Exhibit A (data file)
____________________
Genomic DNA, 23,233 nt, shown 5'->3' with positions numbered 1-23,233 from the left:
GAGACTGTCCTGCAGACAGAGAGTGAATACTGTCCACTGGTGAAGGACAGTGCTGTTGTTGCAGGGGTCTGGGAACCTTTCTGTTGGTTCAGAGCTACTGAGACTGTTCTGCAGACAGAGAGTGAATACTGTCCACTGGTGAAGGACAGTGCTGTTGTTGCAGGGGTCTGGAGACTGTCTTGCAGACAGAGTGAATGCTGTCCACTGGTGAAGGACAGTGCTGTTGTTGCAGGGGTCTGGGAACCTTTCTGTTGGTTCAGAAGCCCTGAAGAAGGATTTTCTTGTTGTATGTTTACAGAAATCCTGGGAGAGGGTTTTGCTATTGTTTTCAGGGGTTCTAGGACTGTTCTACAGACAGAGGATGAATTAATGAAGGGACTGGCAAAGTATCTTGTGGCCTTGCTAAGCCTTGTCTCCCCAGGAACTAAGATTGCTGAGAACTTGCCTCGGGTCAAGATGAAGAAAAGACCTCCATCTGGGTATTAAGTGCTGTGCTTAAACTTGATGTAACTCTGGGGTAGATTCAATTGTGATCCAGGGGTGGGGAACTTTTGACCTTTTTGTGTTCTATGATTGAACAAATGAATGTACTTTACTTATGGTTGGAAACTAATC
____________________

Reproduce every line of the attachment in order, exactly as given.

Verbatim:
Genomic DNA, 23,233 nt, shown 5'->3' with positions numbered 1-23,233 from the left:
GAGACTGTCCTGCAGACAGAGAGTGAATACTGTCCACTGGTGAAGGACAGTGCTGTTGTTGCAGGGGTCTGGGAACCTTTCTGTTGGTTCAGAGCTACTGAGACTGTTCTGCAGACAGAGAGTGAATACTGTCCACTGGTGAAGGACAGTGCTGTTGTTGCAGGGGTCTGGAGACTGTCTTGCAGACAGAGTGAATGCTGTCCACTGGTGAAGGACAGTGCTGTTGTTGCAGGGGTCTGGGAACCTTTCTGTTGGTTCAGAAGCCCTGAAGAAGGATTTTCTTGTTGTATGTTTACAGAAATCCTGGGAGAGGGTTTTGCTATTGTTTTCAGGGGTTCTAGGACTGTTCTACAGACAGAGGATGAATTAATGAAGGGACTGGCAAAGTATCTTGTGGCCTTGCTAAGCCTTGTCTCCCCAGGAACTAAGATTGCTGAGAACTTGCCTCGGGTCAAGATGAAGAAAAGACCTCCATCTGGGTATTAAGTGCTGTGCTTAAACTTGATGTAACTCTGGGGTAGATTCAATTGTGATCCAGGGGTGGGGAACTTTTGACCTTTTTGTGTTCTATGATTGAACAAATGAATGTACTTTACTTATGGTTGGAAACTAATC